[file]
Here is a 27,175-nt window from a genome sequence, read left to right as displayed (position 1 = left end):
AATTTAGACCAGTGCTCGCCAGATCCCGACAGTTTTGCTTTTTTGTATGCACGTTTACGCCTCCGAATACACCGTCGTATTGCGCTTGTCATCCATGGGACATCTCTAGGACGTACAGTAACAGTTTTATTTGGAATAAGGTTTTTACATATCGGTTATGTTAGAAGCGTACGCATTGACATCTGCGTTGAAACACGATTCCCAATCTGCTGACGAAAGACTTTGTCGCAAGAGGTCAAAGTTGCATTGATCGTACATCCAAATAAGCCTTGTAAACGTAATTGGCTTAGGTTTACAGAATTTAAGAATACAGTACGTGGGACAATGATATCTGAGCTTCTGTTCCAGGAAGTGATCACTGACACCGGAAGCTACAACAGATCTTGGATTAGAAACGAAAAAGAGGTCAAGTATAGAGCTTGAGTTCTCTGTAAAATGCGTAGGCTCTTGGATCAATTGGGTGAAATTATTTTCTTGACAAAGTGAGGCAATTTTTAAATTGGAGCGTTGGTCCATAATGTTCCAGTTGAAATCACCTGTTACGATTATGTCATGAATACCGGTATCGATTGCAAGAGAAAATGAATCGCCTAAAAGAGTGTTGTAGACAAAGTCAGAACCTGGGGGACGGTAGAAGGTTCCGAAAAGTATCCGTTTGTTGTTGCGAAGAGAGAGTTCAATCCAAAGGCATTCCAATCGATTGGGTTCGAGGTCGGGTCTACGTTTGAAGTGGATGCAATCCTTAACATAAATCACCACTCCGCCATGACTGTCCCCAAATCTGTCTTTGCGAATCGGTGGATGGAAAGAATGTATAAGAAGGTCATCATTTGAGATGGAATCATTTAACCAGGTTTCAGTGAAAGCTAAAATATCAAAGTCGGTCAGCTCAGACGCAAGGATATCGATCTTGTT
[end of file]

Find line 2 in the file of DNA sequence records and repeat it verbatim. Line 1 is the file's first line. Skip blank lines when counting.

AATTTAGACCAGTGCTCGCCAGATCCCGACAGTTTTGCTTTTTTGTATGCACGTTTACGCCTCCGAATACACCGTCGTATTGCGCTTGTCATCCATGGGACATCTCTAGGACGTACAGTAACAGTTTTATTTGGAATAAGGTTTTTACATATCGGTTATGTTAGAAGCGTACGCATTGACATCTGCGTTGAAACACGATTCCCAATCTGCTGACGAAAGACTTTGTCGCAAGAGGTCAAAGTTGCATTGATCGTACATCCAAATAAGCCTTGTAAACGTAATTGGCTTAGGTTTACAGAATTTAAGAATACAGTACGTGGGACAATGATATCTGAGCTTCTGTTCCAGGAAGTGATCACTGACACCGGAAGCTACAACAGATCTTGGATTAGAAACGAAAAAGAGGTCAAGTATAGAGCTTGAGTTCTCTGTAAAATGCGTAGGCTCTTGGATCAATTGGGTGAAATTATTTTCTTGACAAAGTGAGGCAATTTTTAAATTGGAGCGTTGGTCCATAATGTTCCAGTTGAAATCACCTGTTACGATTATGTCATGAATACCGGTATCGATTGCAAGAGAAAATGAATCGCCTAAAAGAGTGTTGTAGACAAAGTCAGAACCTGGGGGACGGTAGAAGGTTCCGAAAAGTATCCGTTTGTTGTTGCGAAGAGAGAGTTCAATCCAAAGGCATTCCAATCGATTGGGTTCGAGGTCGGGTCTACGTTTGAAGTGGATGCAATCCTTAACATAAATCACCACTCCGCCATGACTGTCCCCAAATCTGTCTTTGCGAATCGGTGGATGGAAAGAATGTATAAGAAGGTCATCATTTGAGATGGAATCATTTAACCAGGTTTCAGTGAAAGCTAAAATATCAAAGTCGGTCAGCTCAGACGCAAGGATATCGATCTTGTT